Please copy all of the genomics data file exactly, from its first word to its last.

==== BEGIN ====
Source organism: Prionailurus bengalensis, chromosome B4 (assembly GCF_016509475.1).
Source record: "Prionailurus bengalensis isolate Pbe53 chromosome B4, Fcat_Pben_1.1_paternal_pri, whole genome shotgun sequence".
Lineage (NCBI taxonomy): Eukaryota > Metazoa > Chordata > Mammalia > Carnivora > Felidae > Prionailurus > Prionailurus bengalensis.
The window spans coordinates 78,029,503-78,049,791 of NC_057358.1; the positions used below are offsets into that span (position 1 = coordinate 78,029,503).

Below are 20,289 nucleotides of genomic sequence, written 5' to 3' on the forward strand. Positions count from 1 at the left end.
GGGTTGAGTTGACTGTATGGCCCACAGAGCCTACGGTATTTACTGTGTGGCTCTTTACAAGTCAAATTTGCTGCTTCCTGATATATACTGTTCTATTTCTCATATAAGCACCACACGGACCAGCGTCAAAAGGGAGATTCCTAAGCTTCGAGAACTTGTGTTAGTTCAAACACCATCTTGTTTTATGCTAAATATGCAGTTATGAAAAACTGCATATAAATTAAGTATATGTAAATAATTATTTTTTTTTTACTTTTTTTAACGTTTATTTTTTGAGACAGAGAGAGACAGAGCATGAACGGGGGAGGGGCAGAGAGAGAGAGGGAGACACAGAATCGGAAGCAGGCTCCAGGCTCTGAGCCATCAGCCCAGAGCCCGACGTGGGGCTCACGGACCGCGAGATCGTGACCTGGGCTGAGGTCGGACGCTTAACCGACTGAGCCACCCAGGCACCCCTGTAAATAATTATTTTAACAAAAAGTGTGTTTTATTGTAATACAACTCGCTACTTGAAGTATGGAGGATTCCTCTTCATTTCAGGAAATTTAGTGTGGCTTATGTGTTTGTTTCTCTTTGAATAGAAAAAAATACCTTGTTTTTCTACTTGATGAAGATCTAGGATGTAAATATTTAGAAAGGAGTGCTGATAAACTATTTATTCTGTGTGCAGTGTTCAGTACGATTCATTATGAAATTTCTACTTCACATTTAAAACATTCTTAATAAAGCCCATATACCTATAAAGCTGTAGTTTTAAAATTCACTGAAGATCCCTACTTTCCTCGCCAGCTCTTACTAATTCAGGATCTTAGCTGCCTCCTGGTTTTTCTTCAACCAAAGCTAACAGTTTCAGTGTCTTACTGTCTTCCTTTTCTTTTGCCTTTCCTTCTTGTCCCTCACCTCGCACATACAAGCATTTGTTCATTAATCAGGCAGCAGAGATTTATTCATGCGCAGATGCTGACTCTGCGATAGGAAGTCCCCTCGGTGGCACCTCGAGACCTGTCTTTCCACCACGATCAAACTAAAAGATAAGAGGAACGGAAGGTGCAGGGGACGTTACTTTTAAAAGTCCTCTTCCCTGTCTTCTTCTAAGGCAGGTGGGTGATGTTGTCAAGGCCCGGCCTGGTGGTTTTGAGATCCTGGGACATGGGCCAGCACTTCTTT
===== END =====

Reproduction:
Source organism: Prionailurus bengalensis, chromosome B4 (assembly GCF_016509475.1).
Source record: "Prionailurus bengalensis isolate Pbe53 chromosome B4, Fcat_Pben_1.1_paternal_pri, whole genome shotgun sequence".
Lineage (NCBI taxonomy): Eukaryota > Metazoa > Chordata > Mammalia > Carnivora > Felidae > Prionailurus > Prionailurus bengalensis.
The window spans coordinates 78,029,503-78,049,791 of NC_057358.1; the positions used below are offsets into that span (position 1 = coordinate 78,029,503).

Below are 20,289 nucleotides of genomic sequence, written 5' to 3' on the forward strand. Positions count from 1 at the left end.
GGGTTGAGTTGACTGTATGGCCCACAGAGCCTACGGTATTTACTGTGTGGCTCTTTACAAGTCAAATTTGCTGCTTCCTGATATATACTGTTCTATTTCTCATATAAGCACCACACGGACCAGCGTCAAAAGGGAGATTCCTAAGCTTCGAGAACTTGTGTTAGTTCAAACACCATCTTGTTTTATGCTAAATATGCAGTTATGAAAAACTGCATATAAATTAAGTATATGTAAATAATTATTTTTTTTTTACTTTTTTTAACGTTTATTTTTTGAGACAGAGAGAGACAGAGCATGAACGGGGGAGGGGCAGAGAGAGAGAGGGAGACACAGAATCGGAAGCAGGCTCCAGGCTCTGAGCCATCAGCCCAGAGCCCGACGTGGGGCTCACGGACCGCGAGATCGTGACCTGGGCTGAGGTCGGACGCTTAACCGACTGAGCCACCCAGGCACCCCTGTAAATAATTATTTTAACAAAAAGTGTGTTTTATTGTAATACAACTCGCTACTTGAAGTATGGAGGATTCCTCTTCATTTCAGGAAATTTAGTGTGGCTTATGTGTTTGTTTCTCTTTGAATAGAAAAAAATACCTTGTTTTTCTACTTGATGAAGATCTAGGATGTAAATATTTAGAAAGGAGTGCTGATAAACTATTTATTCTGTGTGCAGTGTTCAGTACGATTCATTATGAAATTTCTACTTCACATTTAAAACATTCTTAATAAAGCCCATATACCTATAAAGCTGTAGTTTTAAAATTCACTGAAGATCCCTACTTTCCTCGCCAGCTCTTACTAATTCAGGATCTTAGCTGCCTCCTGGTTTTTCTTCAACCAAAGCTAACAGTTTCAGTGTCTTACTGTCTTCCTTTTCTTTTGCCTTTCCTTCTTGTCCCTCACCTCGCACATACAAGCATTTGTTCATTAATCAGGCAGCAGAGATTTATTCATGCGCAGATGCTGACTCTGCGATAGGAAGTCCCCTCGGTGGCACCTCGAGACCTGTCTTTCCACCACGATCAAACTAAAAGATAAGAGGAACGGAAGGTGCAGGGGACGTTACTTTTAAAAGTCCTCTTCCCTGTCTTCTTCTAAGGCAGGTGGGTGATGTTGTCAAGGCCCGGCCTGGTGGTTTTGAGATCCTGGGACATGGGCCAGCACTTCTTT